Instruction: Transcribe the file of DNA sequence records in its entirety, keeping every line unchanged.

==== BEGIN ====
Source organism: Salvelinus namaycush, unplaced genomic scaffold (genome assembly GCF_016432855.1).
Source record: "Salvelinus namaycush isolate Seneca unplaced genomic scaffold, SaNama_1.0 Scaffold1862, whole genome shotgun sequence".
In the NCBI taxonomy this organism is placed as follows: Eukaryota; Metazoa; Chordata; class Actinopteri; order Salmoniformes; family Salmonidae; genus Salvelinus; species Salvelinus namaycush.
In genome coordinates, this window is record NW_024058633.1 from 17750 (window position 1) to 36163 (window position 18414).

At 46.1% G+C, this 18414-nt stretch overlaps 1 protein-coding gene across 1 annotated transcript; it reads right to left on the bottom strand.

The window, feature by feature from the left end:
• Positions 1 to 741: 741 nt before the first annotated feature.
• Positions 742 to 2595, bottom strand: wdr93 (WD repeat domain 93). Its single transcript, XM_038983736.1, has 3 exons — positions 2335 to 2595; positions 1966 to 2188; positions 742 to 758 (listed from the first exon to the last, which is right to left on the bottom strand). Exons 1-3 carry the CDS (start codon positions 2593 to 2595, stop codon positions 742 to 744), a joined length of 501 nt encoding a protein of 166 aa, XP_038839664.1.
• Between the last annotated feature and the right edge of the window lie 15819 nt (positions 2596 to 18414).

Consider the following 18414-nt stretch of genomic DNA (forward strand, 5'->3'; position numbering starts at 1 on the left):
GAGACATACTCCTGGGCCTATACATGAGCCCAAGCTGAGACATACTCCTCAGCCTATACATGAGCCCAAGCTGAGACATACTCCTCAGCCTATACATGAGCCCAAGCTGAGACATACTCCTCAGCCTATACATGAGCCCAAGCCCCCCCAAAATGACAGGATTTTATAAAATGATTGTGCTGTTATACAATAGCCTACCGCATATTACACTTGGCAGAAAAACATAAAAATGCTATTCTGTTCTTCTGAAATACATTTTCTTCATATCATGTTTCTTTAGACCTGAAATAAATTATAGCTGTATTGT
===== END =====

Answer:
Source organism: Salvelinus namaycush, unplaced genomic scaffold (genome assembly GCF_016432855.1).
Source record: "Salvelinus namaycush isolate Seneca unplaced genomic scaffold, SaNama_1.0 Scaffold1862, whole genome shotgun sequence".
In the NCBI taxonomy this organism is placed as follows: Eukaryota; Metazoa; Chordata; class Actinopteri; order Salmoniformes; family Salmonidae; genus Salvelinus; species Salvelinus namaycush.
In genome coordinates, this window is record NW_024058633.1 from 17750 (window position 1) to 36163 (window position 18414).

At 46.1% G+C, this 18414-nt stretch overlaps 1 protein-coding gene across 1 annotated transcript; it reads right to left on the bottom strand.

The window, feature by feature from the left end:
• Positions 1 to 741: 741 nt before the first annotated feature.
• Positions 742 to 2595, bottom strand: wdr93 (WD repeat domain 93). Its single transcript, XM_038983736.1, has 3 exons — positions 2335 to 2595; positions 1966 to 2188; positions 742 to 758 (listed from the first exon to the last, which is right to left on the bottom strand). Exons 1-3 carry the CDS (start codon positions 2593 to 2595, stop codon positions 742 to 744), a joined length of 501 nt encoding a protein of 166 aa, XP_038839664.1.
• Between the last annotated feature and the right edge of the window lie 15819 nt (positions 2596 to 18414).

Consider the following 18414-nt stretch of genomic DNA (forward strand, 5'->3'; position numbering starts at 1 on the left):
GAGACATACTCCTGGGCCTATACATGAGCCCAAGCTGAGACATACTCCTCAGCCTATACATGAGCCCAAGCTGAGACATACTCCTCAGCCTATACATGAGCCCAAGCTGAGACATACTCCTCAGCCTATACATGAGCCCAAGCCCCCCCAAAATGACAGGATTTTATAAAATGATTGTGCTGTTATACAATAGCCTACCGCATATTACACTTGGCAGAAAAACATAAAAATGCTATTCTGTTCTTCTGAAATACATTTTCTTCATATCATGTTTCTTTAGACCTGAAATAAATTATAGCTGTATTGT